by Fr. Ben Nebres, SJ | Photos courtesy of Fr. Jose Quilongquilong, SJ
Aloysius, Luigi to his family, was the eldest son of a wealthy and illustrious noble family, the Gonzagas of Northern Italy. He was destined to follow his father as Marquis of Castiglione. At the age of four, his father prepared him for a military career by giving him a set of miniature guns and bringing him along on expeditions. At age five, Aloysius was sent to a military camp to get his training. His father was pleased to see his son marching around camp at the head of a platoon of soldiers. But Aloysius also picked up the rough language of the soldiers which horrified his mother.
But then he read about Jesuit missionaries and he decided that he wanted to be a missionary. He had a Jesuit confessor and decided to join the Jesuits. His mother agreed, but his father did everything to prevent him. However, Aloysius prevailed. He gave up his rights of inheritance and was accepted into the Society of Jesus in 1585. He followed Jesuit formation and was already studying theology and preparing for ordination in 1588.
“And then the pandemic struck.
Not Covid 19, but the 1590 plague that struck Rome. The plague ravaged thousands of people, bringing horrible fevers that induced deliriums,” killing, some say, 60 thousand. “Aloysius walked the streets of Rome, begging for alms on behalf of plague victims. He carried dying, abandoned persons into a hospital founded by the Jesuits.”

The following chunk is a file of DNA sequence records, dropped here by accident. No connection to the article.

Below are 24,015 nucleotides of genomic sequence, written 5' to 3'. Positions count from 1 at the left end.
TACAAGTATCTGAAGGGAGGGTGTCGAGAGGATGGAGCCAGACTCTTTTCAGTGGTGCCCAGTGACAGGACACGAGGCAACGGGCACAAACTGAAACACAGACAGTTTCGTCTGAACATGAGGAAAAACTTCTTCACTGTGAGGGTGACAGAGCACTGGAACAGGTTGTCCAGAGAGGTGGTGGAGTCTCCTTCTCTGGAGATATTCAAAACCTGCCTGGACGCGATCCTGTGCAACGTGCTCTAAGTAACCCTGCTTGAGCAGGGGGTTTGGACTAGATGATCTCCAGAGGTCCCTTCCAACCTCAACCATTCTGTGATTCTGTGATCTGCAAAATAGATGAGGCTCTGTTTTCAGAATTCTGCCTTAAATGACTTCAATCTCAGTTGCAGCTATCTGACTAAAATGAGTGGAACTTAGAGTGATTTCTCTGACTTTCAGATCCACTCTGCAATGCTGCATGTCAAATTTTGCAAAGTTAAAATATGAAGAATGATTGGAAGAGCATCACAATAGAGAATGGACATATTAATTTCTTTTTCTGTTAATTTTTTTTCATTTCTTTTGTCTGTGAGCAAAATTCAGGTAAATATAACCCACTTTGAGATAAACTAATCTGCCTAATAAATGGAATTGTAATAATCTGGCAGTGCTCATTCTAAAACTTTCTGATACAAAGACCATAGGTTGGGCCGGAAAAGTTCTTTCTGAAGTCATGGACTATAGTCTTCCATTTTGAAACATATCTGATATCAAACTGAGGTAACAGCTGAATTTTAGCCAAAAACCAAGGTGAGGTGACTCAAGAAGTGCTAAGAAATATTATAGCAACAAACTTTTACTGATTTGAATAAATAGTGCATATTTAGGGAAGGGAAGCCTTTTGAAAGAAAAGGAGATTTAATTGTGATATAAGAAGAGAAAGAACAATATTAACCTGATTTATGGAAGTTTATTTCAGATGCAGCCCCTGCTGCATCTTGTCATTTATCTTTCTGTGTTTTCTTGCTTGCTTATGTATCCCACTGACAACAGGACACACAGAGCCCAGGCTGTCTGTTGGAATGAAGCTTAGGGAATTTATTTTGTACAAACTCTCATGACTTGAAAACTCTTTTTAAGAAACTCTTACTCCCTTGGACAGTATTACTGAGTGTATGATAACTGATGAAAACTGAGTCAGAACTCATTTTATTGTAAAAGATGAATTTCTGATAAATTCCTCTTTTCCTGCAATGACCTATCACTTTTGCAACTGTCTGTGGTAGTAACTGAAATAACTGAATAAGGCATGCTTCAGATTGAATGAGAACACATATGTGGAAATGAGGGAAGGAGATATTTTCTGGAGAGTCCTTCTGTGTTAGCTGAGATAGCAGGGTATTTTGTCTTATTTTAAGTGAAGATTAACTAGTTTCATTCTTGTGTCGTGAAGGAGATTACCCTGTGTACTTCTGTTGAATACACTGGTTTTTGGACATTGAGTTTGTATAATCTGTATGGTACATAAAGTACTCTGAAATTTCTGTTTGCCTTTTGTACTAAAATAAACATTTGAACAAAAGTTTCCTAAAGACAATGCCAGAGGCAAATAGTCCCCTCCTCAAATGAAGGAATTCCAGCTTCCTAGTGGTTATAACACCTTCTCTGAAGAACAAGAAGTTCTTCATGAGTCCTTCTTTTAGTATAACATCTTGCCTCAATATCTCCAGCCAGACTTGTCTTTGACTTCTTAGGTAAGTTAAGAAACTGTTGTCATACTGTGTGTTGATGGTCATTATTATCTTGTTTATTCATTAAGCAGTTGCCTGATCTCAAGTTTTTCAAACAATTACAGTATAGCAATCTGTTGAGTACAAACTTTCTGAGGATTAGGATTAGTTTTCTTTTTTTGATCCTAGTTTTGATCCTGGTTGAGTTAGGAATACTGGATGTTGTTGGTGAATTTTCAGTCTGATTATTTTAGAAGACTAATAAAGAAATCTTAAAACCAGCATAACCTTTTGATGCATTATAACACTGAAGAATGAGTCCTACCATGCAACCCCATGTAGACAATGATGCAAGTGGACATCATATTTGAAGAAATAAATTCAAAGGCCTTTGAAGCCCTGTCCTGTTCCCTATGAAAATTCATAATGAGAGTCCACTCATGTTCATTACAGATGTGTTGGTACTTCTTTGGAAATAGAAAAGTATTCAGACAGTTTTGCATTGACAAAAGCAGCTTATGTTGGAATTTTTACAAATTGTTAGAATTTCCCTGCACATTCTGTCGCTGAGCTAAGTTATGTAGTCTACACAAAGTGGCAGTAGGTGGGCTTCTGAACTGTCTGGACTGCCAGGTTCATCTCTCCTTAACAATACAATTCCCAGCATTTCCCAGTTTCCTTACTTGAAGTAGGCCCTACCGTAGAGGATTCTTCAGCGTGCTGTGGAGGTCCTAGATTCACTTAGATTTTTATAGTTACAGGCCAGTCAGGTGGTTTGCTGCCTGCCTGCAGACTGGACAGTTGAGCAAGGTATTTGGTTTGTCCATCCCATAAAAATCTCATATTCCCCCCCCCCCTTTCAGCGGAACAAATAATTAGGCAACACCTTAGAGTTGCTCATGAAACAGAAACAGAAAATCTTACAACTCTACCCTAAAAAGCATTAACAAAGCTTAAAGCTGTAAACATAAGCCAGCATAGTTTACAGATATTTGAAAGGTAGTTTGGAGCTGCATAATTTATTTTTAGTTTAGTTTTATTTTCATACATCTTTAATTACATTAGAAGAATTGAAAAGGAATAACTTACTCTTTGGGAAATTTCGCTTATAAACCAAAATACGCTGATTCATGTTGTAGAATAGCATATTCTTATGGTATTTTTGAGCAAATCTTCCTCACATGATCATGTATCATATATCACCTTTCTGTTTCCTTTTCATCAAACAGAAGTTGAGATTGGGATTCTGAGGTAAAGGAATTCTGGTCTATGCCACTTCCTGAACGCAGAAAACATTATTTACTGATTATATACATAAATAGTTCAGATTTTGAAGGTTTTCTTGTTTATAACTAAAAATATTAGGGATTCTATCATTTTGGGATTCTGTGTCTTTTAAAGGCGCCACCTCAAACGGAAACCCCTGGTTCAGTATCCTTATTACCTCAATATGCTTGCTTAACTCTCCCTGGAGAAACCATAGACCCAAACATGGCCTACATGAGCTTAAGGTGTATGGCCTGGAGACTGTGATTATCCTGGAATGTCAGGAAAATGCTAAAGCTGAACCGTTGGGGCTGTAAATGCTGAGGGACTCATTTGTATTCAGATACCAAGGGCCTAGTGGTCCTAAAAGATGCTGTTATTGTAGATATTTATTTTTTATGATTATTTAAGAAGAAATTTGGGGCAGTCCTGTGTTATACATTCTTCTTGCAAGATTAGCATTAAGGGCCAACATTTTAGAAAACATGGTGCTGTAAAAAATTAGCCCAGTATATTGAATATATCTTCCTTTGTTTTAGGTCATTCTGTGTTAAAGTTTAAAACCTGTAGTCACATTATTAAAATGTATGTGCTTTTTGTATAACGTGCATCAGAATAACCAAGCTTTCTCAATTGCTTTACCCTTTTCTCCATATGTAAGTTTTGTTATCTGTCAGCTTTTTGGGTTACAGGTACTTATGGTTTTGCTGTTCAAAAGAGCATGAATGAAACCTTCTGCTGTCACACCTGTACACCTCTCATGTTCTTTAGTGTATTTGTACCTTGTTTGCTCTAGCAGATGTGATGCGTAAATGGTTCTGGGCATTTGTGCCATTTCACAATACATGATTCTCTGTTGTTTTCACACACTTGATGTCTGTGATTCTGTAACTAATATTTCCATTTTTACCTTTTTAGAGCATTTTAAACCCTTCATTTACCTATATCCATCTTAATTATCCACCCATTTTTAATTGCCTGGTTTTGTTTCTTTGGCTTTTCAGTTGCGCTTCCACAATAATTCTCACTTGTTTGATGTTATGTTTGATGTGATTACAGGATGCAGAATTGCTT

“When many younger Jesuits became infected with the plague, Aloysius’ superiors prohibited him from continuing. But Aloysius was stubborn and persistent – and so finally superiors relented and allowed him to work in a hospital not admitting infected patients. Aloysius tended to patients, washing and feeding them.
One day he lifted a man out of his bed and cared for him, then put him back to his hospital bed. Unfortunately, the man was infected with the plague and Aloysius fell ill too. For three months he struggled with the disease, but then passed away on June 21, the Feast of Corpus Christi, a few days before his 23rd birthday.” (1)
The statues of Aloysius that most of us know have him with his left hand across his chest and his right hand holding a crucifix – a very devout saint, patron of youth. But there are two statues that show him as very much a saint for our time – a courageous frontliner in the time of the plague who gave his life caring for plague victims.
The first one I saw is at St. Louis University in Baguio. Aloysius is the Latinized version of Luigi, Aloysius’ actual name, Louis in English. He is the patron saint of St. Louis University. Fr. Von Parijs, the President of St. Louis University, who commissioned the statue told me that he told the sculptor in Baguio to capture Aloysius “as a nobleman who gave his life caring for plague victims.” The sculptor shows him kneeling, like our statue of St. Ignatius offering his sword, but instead of a sword, he carries the body of an old man, a plague victim.
The other one is at Gonzaga University in Spokane, Washington State. There Aloysius is standing and is carrying the old man with the plague.
An alumna of Gonzaga University writes: “A statue of Aloysius on the edge of the Gonzaga University campus captures my heart these pandemic-weary days. Gazing at this image, I weep. Aloysius’ strong hands carry a thin, weary, dying man. Their garments flow together, indistinguishable, as though the two men are one. Aloysius looks forward, focused and strong.”